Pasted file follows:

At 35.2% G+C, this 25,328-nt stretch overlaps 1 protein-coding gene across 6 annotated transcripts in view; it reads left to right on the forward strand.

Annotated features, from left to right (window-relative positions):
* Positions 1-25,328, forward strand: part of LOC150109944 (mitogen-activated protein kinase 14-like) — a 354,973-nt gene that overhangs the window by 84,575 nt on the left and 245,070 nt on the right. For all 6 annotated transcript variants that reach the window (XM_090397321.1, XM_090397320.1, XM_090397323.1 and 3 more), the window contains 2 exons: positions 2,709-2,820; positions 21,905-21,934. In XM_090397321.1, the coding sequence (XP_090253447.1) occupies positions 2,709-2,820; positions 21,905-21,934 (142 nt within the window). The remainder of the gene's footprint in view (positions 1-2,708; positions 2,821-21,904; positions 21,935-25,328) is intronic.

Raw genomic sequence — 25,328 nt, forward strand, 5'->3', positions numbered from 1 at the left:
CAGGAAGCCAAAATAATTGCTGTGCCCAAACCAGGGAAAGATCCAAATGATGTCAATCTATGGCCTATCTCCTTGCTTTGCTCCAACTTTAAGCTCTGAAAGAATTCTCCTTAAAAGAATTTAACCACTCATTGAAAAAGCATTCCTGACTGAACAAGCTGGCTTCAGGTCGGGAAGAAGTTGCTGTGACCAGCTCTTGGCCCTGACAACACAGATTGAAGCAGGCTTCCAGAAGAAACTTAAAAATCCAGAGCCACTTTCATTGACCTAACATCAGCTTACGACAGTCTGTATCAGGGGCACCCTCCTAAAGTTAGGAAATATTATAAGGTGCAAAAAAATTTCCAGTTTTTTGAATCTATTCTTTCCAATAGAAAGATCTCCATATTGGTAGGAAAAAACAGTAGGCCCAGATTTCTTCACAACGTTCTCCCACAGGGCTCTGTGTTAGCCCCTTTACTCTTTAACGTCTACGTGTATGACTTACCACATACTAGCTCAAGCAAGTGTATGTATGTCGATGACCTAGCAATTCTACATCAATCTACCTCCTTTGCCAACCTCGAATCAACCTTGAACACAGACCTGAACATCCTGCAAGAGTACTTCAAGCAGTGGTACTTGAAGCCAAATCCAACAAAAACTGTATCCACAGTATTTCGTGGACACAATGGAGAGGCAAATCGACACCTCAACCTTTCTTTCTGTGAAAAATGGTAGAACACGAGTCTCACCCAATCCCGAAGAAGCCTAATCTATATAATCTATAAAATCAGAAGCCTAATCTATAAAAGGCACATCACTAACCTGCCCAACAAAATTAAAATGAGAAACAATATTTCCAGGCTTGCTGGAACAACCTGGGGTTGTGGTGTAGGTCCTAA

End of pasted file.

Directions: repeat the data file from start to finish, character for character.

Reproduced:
At 35.2% G+C, this 25,328-nt stretch overlaps 1 protein-coding gene across 6 annotated transcripts in view; it reads left to right on the forward strand.

Annotated features, from left to right (window-relative positions):
* Positions 1-25,328, forward strand: part of LOC150109944 (mitogen-activated protein kinase 14-like) — a 354,973-nt gene that overhangs the window by 84,575 nt on the left and 245,070 nt on the right. For all 6 annotated transcript variants that reach the window (XM_090397321.1, XM_090397320.1, XM_090397323.1 and 3 more), the window contains 2 exons: positions 2,709-2,820; positions 21,905-21,934. In XM_090397321.1, the coding sequence (XP_090253447.1) occupies positions 2,709-2,820; positions 21,905-21,934 (142 nt within the window). The remainder of the gene's footprint in view (positions 1-2,708; positions 2,821-21,904; positions 21,935-25,328) is intronic.

Raw genomic sequence — 25,328 nt, forward strand, 5'->3', positions numbered from 1 at the left:
CAGGAAGCCAAAATAATTGCTGTGCCCAAACCAGGGAAAGATCCAAATGATGTCAATCTATGGCCTATCTCCTTGCTTTGCTCCAACTTTAAGCTCTGAAAGAATTCTCCTTAAAAGAATTTAACCACTCATTGAAAAAGCATTCCTGACTGAACAAGCTGGCTTCAGGTCGGGAAGAAGTTGCTGTGACCAGCTCTTGGCCCTGACAACACAGATTGAAGCAGGCTTCCAGAAGAAACTTAAAAATCCAGAGCCACTTTCATTGACCTAACATCAGCTTACGACAGTCTGTATCAGGGGCACCCTCCTAAAGTTAGGAAATATTATAAGGTGCAAAAAAATTTCCAGTTTTTTGAATCTATTCTTTCCAATAGAAAGATCTCCATATTGGTAGGAAAAAACAGTAGGCCCAGATTTCTTCACAACGTTCTCCCACAGGGCTCTGTGTTAGCCCCTTTACTCTTTAACGTCTACGTGTATGACTTACCACATACTAGCTCAAGCAAGTGTATGTATGTCGATGACCTAGCAATTCTACATCAATCTACCTCCTTTGCCAACCTCGAATCAACCTTGAACACAGACCTGAACATCCTGCAAGAGTACTTCAAGCAGTGGTACTTGAAGCCAAATCCAACAAAAACTGTATCCACAGTATTTCGTGGACACAATGGAGAGGCAAATCGACACCTCAACCTTTCTTTCTGTGAAAAATGGTAGAACACGAGTCTCACCCAATCCCGAAGAAGCCTAATCTATATAATCTATAAAATCAGAAGCCTAATCTATAAAAGGCACATCACTAACCTGCCCAACAAAATTAAAATGAGAAACAATATTTCCAGGCTTGCTGGAACAACCTGGGGTTGTGGTGTAGGTCCTAA